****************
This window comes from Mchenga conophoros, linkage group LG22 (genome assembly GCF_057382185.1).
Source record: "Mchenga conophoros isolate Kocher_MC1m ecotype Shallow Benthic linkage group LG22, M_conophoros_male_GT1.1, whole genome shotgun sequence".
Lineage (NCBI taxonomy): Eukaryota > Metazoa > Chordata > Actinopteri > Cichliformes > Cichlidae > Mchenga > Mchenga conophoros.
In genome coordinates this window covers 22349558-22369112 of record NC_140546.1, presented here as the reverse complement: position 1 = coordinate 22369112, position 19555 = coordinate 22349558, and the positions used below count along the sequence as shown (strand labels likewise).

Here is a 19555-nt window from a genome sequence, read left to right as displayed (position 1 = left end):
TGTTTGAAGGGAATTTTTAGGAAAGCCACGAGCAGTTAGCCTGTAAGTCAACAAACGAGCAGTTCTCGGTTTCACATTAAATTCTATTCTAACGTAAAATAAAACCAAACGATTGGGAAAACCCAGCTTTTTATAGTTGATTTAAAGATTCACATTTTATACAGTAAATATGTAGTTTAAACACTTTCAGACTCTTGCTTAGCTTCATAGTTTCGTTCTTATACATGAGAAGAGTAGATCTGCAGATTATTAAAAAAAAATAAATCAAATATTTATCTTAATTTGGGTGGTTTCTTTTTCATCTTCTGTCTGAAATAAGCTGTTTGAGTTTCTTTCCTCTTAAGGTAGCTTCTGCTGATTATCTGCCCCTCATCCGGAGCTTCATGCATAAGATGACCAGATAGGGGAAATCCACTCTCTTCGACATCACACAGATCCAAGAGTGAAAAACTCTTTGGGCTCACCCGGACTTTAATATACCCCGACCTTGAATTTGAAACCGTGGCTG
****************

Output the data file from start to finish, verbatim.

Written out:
This window comes from Mchenga conophoros, linkage group LG22 (genome assembly GCF_057382185.1).
Source record: "Mchenga conophoros isolate Kocher_MC1m ecotype Shallow Benthic linkage group LG22, M_conophoros_male_GT1.1, whole genome shotgun sequence".
Lineage (NCBI taxonomy): Eukaryota > Metazoa > Chordata > Actinopteri > Cichliformes > Cichlidae > Mchenga > Mchenga conophoros.
In genome coordinates this window covers 22349558-22369112 of record NC_140546.1, presented here as the reverse complement: position 1 = coordinate 22369112, position 19555 = coordinate 22349558, and the positions used below count along the sequence as shown (strand labels likewise).

Here is a 19555-nt window from a genome sequence, read left to right as displayed (position 1 = left end):
TGTTTGAAGGGAATTTTTAGGAAAGCCACGAGCAGTTAGCCTGTAAGTCAACAAACGAGCAGTTCTCGGTTTCACATTAAATTCTATTCTAACGTAAAATAAAACCAAACGATTGGGAAAACCCAGCTTTTTATAGTTGATTTAAAGATTCACATTTTATACAGTAAATATGTAGTTTAAACACTTTCAGACTCTTGCTTAGCTTCATAGTTTCGTTCTTATACATGAGAAGAGTAGATCTGCAGATTATTAAAAAAAAATAAATCAAATATTTATCTTAATTTGGGTGGTTTCTTTTTCATCTTCTGTCTGAAATAAGCTGTTTGAGTTTCTTTCCTCTTAAGGTAGCTTCTGCTGATTATCTGCCCCTCATCCGGAGCTTCATGCATAAGATGACCAGATAGGGGAAATCCACTCTCTTCGACATCACACAGATCCAAGAGTGAAAAACTCTTTGGGCTCACCCGGACTTTAATATACCCCGACCTTGAATTTGAAACCGTGGCTG